Consumer confidence in the luxury market across mainland China and Hong Kong has rebounded as nearly half of Hong Kong respondents are going to spend more on luxury goods in the coming year, according to a survey by Ruder Finn and Consumer Search Group.
Conducted between December 2022 and January 2023, the report surveyed 2,000 consumers in mainland China and 500 in Hong Kong, whose average annual household income was RMB1,402,000 and HK$1,193,000 respectively. The report aims to explore key indicators of the luxury market in two places and reveal market trends based on consumer behaviors and preferences.
The survey revealed that 52% of mainland China respondents indicate that they would “spend more” on luxury items, going well beyond the pre-pandemic figure of 44% in 2019. The proportion of respondents who expect to “spend less” fell back to 10%, same as 2019. Meanwhile, consumer confidence in Hong Kong rose steadily and reached a historical high since January 2022. 44% of Hong Kong respondents said that they would spend more on luxury goods over the next 12 months, an increase of over 10% before the pandemic, while only 10% said they would “spend less”.
Moreover, the survey finds that personalised one-on-one live streaming and new product presentations have become increasingly popular in both Mainland China and Hong Kong, with 26% and 22% of respondents respectively reported to be enjoying these services.
“After facing severe challenges such as the impact of the pandemic and economic downturn, the Chinese luxury market in 2023 is recovering with the optimisation of COVID-19 restrictions. The vitality of the market is expected to be restored within the year,” said Simon Tye, executive director of CSG Hong Kong.
Furthermore, the survey shows that the three channels that Chinese consumers feel the most comfortable with for purchasing luxury goods are the brands’ official websites (54%), JD.com (56%) and Tmall (53%), showing a significant increase of 10% to 30% across different categories compared with 2021. Meanwhile, Hong Kong consumers’ confidence in online shopping has relatively increased, with 34% of consumers preferring to browse online before purchasing luxury goods in physical stores. Online marketplace websites which respondents are likely to use more in the next 12 months to purchase luxury goods include the brands’ official websites (52%), Amazon (46%) and brands’ official app (41%).
In terms of KOLs and celebrities, only 2% of mainland China respondents and 5% of Hong Kong respondents chose “It decreases my purchase intention” when knowing that the celebrity is sponsored by a brand. With regards to the KOLs, only 4% of mainland China respondents and 7% of Hong Kong respondents would reduce their purchase intentions. The survey reflects that the celebrities in mainland China (58%) or Taiwan (51%) are the most influential to mainland China respondents’ purchase intentions, whilst the celebrities in Hong Kong or Taiwan (57%) and those in Japan or Korea (43%) are the most influential to Hong Kong respondents’ purchase intentions on luxury goods.
When it comes to sustainability, 80% of respondents in both mainland China and Hong Kong agree that luxury brands should play an important role in sustainability. However, only 73% of mainland China respondents and 66% of Hong Kong respondents believe that luxury is sustainable, which decreased by 20% and 9% respectively compared with the previous year. Among them, only 52% of Gen Z respondents from mainland China agree with this, reflecting that young consumers’ are deepening understanding of the concept of sustainability. In addition, approximately 90% of respondents in both mainland China (92%) and Hong Kong (90%) are willing to pay extra for luxury goods to support the practice of socially and environmentally sustainable development.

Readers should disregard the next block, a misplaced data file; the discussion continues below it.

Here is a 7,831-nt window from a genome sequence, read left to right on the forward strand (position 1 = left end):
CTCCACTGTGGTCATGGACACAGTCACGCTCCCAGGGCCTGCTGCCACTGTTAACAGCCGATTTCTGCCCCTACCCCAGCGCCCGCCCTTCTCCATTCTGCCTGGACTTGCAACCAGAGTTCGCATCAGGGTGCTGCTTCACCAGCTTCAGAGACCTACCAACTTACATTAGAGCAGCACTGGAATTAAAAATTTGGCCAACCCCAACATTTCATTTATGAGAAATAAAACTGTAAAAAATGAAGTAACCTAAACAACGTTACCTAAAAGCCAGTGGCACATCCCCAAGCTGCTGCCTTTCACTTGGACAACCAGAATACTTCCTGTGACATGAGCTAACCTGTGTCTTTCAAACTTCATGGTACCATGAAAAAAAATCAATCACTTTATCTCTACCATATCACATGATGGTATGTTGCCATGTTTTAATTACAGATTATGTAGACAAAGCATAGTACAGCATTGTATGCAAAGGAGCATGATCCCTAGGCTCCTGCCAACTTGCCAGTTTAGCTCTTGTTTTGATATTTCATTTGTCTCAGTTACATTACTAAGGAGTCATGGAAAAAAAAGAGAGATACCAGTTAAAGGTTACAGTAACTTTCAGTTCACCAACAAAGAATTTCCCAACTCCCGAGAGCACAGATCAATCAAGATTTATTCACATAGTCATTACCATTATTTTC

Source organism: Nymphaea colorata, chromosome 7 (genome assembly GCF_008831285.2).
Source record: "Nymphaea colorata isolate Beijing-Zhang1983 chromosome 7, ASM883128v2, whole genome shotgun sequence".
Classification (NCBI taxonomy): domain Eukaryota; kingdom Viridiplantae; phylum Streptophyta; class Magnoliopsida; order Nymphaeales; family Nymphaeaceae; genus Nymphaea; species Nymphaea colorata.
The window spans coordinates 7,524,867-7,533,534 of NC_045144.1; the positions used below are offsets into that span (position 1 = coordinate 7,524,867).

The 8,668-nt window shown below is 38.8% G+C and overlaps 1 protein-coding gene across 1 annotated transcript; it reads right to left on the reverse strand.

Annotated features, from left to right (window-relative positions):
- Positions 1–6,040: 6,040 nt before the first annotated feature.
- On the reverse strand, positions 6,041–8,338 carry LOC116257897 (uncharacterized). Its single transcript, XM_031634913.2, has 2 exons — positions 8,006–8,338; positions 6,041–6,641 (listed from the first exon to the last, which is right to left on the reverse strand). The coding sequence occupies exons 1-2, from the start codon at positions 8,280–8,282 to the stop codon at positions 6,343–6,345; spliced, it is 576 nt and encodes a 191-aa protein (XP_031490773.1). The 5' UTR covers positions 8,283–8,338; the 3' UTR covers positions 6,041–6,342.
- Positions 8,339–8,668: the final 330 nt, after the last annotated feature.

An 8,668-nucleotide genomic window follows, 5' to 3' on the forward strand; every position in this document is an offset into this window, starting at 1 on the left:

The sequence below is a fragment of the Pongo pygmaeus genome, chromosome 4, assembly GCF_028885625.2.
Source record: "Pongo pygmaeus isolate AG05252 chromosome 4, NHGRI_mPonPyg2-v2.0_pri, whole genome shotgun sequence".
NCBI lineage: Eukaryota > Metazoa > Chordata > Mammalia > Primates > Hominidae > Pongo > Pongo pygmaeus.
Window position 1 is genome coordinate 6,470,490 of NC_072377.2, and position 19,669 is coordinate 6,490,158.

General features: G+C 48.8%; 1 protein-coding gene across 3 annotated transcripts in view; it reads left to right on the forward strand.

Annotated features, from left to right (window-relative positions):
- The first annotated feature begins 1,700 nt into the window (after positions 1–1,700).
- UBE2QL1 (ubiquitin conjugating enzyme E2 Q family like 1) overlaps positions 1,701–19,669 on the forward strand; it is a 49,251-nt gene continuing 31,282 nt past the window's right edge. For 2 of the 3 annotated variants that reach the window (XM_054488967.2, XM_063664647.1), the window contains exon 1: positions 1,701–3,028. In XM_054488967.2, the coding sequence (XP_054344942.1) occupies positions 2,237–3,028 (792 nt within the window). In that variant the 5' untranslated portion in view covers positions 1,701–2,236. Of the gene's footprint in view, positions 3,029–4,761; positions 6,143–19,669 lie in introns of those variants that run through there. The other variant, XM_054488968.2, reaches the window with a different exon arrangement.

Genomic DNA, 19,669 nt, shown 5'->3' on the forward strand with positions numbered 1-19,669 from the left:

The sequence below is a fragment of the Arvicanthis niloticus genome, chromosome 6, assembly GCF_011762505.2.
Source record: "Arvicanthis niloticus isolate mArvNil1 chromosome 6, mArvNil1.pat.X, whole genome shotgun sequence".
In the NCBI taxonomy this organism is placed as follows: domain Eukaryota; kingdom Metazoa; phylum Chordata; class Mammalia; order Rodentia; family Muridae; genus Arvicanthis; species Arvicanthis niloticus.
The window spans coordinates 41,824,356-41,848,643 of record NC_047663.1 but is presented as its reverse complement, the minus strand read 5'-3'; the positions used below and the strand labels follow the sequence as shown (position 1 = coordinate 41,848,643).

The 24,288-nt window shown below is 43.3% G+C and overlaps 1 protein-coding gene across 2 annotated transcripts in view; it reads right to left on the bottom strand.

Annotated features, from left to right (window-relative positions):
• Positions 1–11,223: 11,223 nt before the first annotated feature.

In recent years, the concept of "circular fashion" has gained attention for its alignment with "low-carbon" values. According to the survey, jewelry (21%), small leather goods (18%) and clothing (17%) are the most purchased second-hand luxury items amongst mainland China respondents. Hong Kong respondents spent more on second-hand luxury clothing (26%), jewelry (23%) and shoes (22%). At present, second-hand luxury items are still far from widely accepted in China and Hong Kong. The main reasons include “dislike of used goods”, “hygiene concerns” and “product authenticity”.
Gao Ming, senior vice president and managing director, luxury practice Greater China, Ruder Finn Group, said, “Although domestic luxury consumers' confidence has shown a strong rebound with the optimisation of COVID-19 restrictions, the normalisation of overseas travel may also exert pressure on the growth of domestic luxury consumption. As opportunities and challenges coexist, it is necessary to further narrow the price gap between the Chinese market and foreign markets, and provide attractive value-added services. We must also accelerate the pace of digitalisation to deal with the complex and changing market environment by integrating communications and e-commerce.”
“Meanwhile, we must also optimise our collaboration with KOLs, celebrities and the media, and carry out accurate communications according to the local conditions at different stages of consumption decision-making. We can also provide a more diversified value for Chinese consumers through sustainable concepts”, Ming suggested.
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